NASA's Mars rover Perseverance touches down on Mars on February 18, 2021, as photographed by the landing craft that lowered it to the surface. Photo courtesy of NASA | License Photo
ORLANDO, Fla., Feb. 18 (UPI) -- Now that the Mars rover Perseverance has spent a year on the Red Planet, the robotic explorer is poised to accelerate its primary mission -- drilling rock samples that will be sent back to Earth in a hunt for ancient life.
The rover, about the size of an SUV, already collected six rock samples from the floor of Jezero Crater in Mars' Northern Hemisphere. Over the past year, though, the rover mission also spent months testing its own systems and those of the tiny helicopter Ingenuity.
As the rover enters its second Earth year on Mars, it is poised to make a relatively quick trip to the ancient river delta and crater rim that towers hundreds of feet over the crater floor.
NASA hopes the rover will collect dozens of samples from the delta and crater rim in the next two years, Briony Horgan, associate professor of planetary science at Indiana-based Purdue University, told UPI.
"It's an extremely ambitious mission goal," said Horgan, who is part of a team of scientists working on the mission. "We're being asked to drive faster and farther and collect more samples more quickly than any rover has had to before."
The reason for the deadline: The Perseverance mission will have a visitor in 2028, the Mars Sample Return mission. It is expected to land near the crater to collect Perseverance's samples and launch them into space for a return to Earth.
Searching for ancient life, human dangers
In the meantime, Perseverance will use images from Ingenuity's flights to choose the best route up the eroded crater wall. There's a small possibility the rover could find obvious signs of ancient life, but that is not likely, Horgan said.
"We're looking for any kind of biosignature, anything left behind by ancient life," she said. "If we saw something like a stromatolite, an ancient fossil, that would be easier to identify, but we probably need to examine the rocks in a lab on Earth to make conclusions."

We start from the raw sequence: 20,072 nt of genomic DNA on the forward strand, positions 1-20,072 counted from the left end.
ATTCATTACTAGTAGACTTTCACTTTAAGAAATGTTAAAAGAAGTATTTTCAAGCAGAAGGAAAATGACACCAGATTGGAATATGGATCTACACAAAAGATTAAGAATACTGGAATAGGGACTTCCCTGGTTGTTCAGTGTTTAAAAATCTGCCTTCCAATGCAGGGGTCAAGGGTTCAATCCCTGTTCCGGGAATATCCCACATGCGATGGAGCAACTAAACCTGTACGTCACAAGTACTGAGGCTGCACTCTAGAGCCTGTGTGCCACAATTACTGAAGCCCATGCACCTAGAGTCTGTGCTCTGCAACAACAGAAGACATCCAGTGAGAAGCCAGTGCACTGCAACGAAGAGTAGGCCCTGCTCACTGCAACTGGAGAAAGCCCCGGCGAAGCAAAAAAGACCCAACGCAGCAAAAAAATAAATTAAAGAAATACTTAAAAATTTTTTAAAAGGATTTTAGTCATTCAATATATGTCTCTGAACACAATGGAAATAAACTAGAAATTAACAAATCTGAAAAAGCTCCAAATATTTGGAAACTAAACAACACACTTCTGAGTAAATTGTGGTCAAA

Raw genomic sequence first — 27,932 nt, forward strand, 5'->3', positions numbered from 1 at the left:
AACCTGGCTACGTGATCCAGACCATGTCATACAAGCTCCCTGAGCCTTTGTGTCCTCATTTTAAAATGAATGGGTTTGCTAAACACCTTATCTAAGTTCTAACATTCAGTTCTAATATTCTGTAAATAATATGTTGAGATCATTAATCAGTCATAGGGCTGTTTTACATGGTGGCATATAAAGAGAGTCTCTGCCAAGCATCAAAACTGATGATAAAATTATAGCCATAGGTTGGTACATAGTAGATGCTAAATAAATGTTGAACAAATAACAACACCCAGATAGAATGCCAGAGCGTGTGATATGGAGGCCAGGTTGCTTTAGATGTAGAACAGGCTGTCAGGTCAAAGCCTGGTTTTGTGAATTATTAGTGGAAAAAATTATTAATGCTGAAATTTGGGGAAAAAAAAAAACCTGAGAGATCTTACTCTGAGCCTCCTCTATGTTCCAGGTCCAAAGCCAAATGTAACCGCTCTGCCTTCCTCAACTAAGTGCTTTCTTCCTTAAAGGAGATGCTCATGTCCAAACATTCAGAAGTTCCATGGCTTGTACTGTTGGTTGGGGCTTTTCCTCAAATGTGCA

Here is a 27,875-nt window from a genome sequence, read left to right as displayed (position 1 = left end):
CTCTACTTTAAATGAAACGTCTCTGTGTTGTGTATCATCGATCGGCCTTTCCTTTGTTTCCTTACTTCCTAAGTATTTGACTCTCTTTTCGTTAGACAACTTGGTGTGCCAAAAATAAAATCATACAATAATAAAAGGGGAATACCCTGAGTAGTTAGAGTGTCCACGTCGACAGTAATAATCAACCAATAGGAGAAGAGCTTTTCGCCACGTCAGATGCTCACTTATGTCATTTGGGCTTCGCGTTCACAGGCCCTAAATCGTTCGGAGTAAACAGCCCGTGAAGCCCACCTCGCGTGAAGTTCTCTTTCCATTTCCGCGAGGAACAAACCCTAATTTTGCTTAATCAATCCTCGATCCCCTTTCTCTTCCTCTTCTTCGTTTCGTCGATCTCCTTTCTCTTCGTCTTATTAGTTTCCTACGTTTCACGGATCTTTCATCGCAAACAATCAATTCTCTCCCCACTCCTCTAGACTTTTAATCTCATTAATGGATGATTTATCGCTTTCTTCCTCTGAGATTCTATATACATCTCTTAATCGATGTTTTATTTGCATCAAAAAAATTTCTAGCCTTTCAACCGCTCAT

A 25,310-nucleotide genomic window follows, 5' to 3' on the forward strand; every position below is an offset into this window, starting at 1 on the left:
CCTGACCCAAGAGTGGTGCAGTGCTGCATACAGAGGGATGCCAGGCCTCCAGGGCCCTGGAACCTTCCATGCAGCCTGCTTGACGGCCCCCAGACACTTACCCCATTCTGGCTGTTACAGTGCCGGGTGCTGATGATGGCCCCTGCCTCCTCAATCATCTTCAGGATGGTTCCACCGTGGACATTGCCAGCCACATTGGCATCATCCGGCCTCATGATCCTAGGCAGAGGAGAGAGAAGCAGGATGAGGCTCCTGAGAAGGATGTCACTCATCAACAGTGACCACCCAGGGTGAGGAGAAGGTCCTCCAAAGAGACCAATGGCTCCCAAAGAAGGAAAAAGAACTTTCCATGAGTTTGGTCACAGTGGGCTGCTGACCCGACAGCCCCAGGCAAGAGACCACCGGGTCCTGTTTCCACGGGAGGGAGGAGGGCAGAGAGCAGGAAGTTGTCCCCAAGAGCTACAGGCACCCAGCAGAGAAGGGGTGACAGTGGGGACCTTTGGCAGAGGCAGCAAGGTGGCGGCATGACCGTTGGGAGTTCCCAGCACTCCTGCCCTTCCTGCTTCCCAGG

Perseverance landed on Mars on Feb. 18, 2021 after a seven-month journey through space upon launching from Florida in July 2020.
NASA has learned lessons from Perseverance's rock drilling so far, and many more samples will follow, said Ray Arvidson, professor of earth and planetary sciences at Washington University in St. Louis.
"Exciting times are ahead as the rover heads to the main portion of the Jezero delta that once was the depositional locus of river sediment entering into the lake's margin," said Arvidson, who has worked on every Mars mission since the 1970s.
In fact, Arvidson said Perseverance's samples, once analyzed on Earth, will be valuable to possible future human exploration of Mars.
Besides the potential to find signs of ancient life, the samples could provide information on problems for human explorers, he said.
Samples could reveal "health hazards such as the presence of toxic perchlorate compounds in the regolith" which could exist widely on Mars, Arvidson said.
Such knowledge could help future missions choose the best landing site for more exploration, he said.
Returning samples to Earth
Meanwhile, NASA has ordered construction of three spacecraft that will be involved in the sample return, Dave Murrow, business development lead for deep space exploration at Lockheed Martin, told UPI.
One of those, the Earth Return Orbiter, will head to a Mars orbit in 2026 to await the sample launch from Mars and carry the sample back to Earth. That mission is mostly handled by the European Space Agency.
Lockheed will have a major role in construction of the lander that will carry a rocket, the Mars Ascent Vehicle or MAV, to launch the samples in 2028. Lockheed is building the MAV and the cruise stage spacecraft bus that will carry it through space.
"That cruise stage is a relatively high-heritage design, conceptually similar to cruise stages that we've built for Phoenix and the InSight Mars landers," Murrow said.
The spring-like system that will loft the MAV into the air for its rockets to ignite and leave Mars also has been used before, to launch missiles, he said.
When the future missions arrive at Mars in the coming years, they will face the infamous "seven minutes of terror" that NASA mission controllers have described as communications are interrupted by the fiery entry in the Martian atmosphere, Murrow said.
But much of the process for such a landing on Mars is well-understood now, which helps lower the risk involved, he said.
NASA's Perseverance Mars rover, using its Mastcam-Z camera system, captured this view of the Martian sunset on November 9, 2021, the 257th Martian day, or sol, of the mission. Martian sunsets typically stand out for their distinctive blue color as fine dust in the atmosphere permits blue light to penetrate the atmosphere more efficiently than colors with longer wavelengths. But this sunset looks different: Less dust in the atmosphere resulted in a more muted color than average. The color has been calibrated and white-balanced to remove camera artifacts. Photo courtesy of NASA | License Photo